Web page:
Exploring the Flowering Patterns and Control Mechanisms of Hops in Warm Climates

Jenn Hoskins
11th May, 2024

Exploring the Flowering Patterns and Control Mechanisms of Hops in Warm Climates

Image Source: Natural Science News, 2024

Key Findings

  • In Brazil, hops can flower multiple times a year without a cold period, challenging traditional growth beliefs
  • The study identified molecular changes indicating when hops transition from juvenile to adult, ready to flower
  • Key genes related to flowering in hops were more active at certain plant growth stages, even without cold weather
Understanding the flowering patterns of plants is crucial for agriculture, particularly in the face of climate change. New research from the Federal University of Lavras in Brazil has made a significant discovery about the hop plant, traditionally grown in temperate climates due to its need for a cold period, or vernalization, to flower[1]. This study has found that hops can actually flower multiple times a year in a subtropical climate, a finding that could revolutionize the hop-growing industry. Hops are a key ingredient in beer production, and their flowering time is vital for harvest and quality. In temperate regions, hop plants typically flower once a year. However, the researchers observed that in Minas Gerais, Brazil, hops grow and flower throughout the year, regardless of the season. This defies previous beliefs that hops require long daylight hours and a cold period before they can flower. The study noted that when hop plants reached between 7 and 9 nodes, the leaves transitioned from heart-shaped to trilobed, indicating a juvenile to adult phase. This was accompanied by changes in molecular pathways. Specifically, miR156, a molecule known to regulate plant development, showed the highest expression at the 5th node, while miR172s, which are associated with the transition from juvenile to adult phase, increased at the 20th node. This suggests that these molecules could be indicators of the plant's readiness to flower. Flowering in hops was observed later, around the 25th or 28th nodes. The study discovered that two genes, HlFT3 and HlFT5, were upregulated, or more active, in plants between 15 and 20 nodes. These genes are homologous to the Arabidopsis gene FLOWERING LOCUS T (FT), which is a major player in the regulation of flowering[2][3]. In Arabidopsis, FT expression in the leaf vasculature is a key factor in initiating flowering. Similarly, the hop genes HlFT3 and HlFT5 may serve a comparable role in promoting flowering in hops. Moreover, the study found that the expression of HlTFL3 was upregulated in plants with 20 nodes. HlTFL3 is analogous to the Arabidopsis gene TERMINAL FLOWER1 (TFL1), which represses flowering[3]. However, the upregulation of HlTFL3 did not appear to inhibit flowering in the subtropical conditions, which suggests that other factors may override its repressive effects. These findings are significant because they indicate that the florigenic signal, the molecular trigger for flowering, must be maintained until the hop plants are ready to bloom. In other words, the plants must reach a certain developmental stage, in terms of node number, before they can flower. This could explain the multiple flowering events observed in the subtropical climate. The research team's work builds on earlier studies that have explored the molecular pathways that control flowering in plants. For example, the interplay between light and the circadian rhythm in regulating the expression of CO and FT is well-established in Arabidopsis, where CO activates FT under long-day conditions to promote flowering[4]. This study extends our understanding of these mechanisms to hops, showing that even in the absence of a vernalization period, hops can flower under the right conditions. In conclusion, the study from the Federal University of Lavras provides new insights into the molecular mechanisms of hop flowering. It suggests that the traditional requirement for a cold period may not be as rigid as once thought, and that hops in subtropical climates can flower multiple times a year. This opens up the possibility of expanding hop cultivation to new regions, which could have significant implications for the brewing industry and agriculture in general. The findings also highlight the importance of understanding plant developmental pathways, which can lead to more resilient and adaptable crop production strategies in a changing global climate.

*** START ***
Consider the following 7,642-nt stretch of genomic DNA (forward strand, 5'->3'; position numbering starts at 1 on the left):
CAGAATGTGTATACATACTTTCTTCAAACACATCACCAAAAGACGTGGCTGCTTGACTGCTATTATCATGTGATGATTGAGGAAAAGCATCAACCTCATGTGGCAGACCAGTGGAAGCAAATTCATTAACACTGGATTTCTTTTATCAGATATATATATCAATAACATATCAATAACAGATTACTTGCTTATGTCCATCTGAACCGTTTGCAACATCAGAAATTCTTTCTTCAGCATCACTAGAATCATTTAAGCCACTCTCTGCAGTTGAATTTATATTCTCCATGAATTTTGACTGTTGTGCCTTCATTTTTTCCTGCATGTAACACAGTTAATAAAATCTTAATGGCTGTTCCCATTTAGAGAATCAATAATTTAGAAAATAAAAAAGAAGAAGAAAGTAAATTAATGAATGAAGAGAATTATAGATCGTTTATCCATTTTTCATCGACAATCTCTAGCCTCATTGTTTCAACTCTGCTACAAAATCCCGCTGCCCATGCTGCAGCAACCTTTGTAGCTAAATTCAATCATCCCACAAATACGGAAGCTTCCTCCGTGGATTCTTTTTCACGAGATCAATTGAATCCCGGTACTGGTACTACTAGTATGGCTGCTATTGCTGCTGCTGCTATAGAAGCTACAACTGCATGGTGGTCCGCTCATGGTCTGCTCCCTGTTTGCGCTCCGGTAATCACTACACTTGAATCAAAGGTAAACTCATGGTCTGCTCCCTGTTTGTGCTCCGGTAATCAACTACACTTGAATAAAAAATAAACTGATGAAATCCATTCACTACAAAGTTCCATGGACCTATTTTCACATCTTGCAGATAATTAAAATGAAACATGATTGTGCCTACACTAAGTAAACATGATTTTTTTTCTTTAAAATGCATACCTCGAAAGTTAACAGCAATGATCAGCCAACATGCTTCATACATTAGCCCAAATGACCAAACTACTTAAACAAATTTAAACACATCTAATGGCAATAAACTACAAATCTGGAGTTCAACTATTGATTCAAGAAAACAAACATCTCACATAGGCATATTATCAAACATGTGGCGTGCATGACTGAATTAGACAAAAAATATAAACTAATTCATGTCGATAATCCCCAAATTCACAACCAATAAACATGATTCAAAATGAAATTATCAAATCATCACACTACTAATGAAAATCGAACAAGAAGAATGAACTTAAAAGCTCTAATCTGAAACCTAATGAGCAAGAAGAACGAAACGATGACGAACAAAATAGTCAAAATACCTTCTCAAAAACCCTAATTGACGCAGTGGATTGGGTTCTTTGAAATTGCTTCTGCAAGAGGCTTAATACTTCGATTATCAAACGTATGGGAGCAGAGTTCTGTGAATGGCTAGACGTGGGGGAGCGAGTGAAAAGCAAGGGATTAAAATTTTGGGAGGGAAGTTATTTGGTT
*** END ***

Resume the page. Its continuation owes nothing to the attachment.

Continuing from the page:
AgricultureGeneticsPlant Science


Main Study

1) Unveiling the phenology and associated floral regulatory pathways of Humulus lupulus L. in subtropical conditions.

Published 10th May, 2024


Related Studies

2) cis-Regulatory elements and chromatin state coordinately control temporal and spatial expression of FLOWERING LOCUS T in Arabidopsis.


3) A divergent external loop confers antagonistic activity on floral regulators FT and TFL1.

Journal: The EMBO journal, Issue: Vol 25, Issue 3, Feb 2006

4) The balance between CONSTANS and TEMPRANILLO activities determines FT expression to trigger flowering.


Related Articles

An unhandled error has occurred. Reload 🗙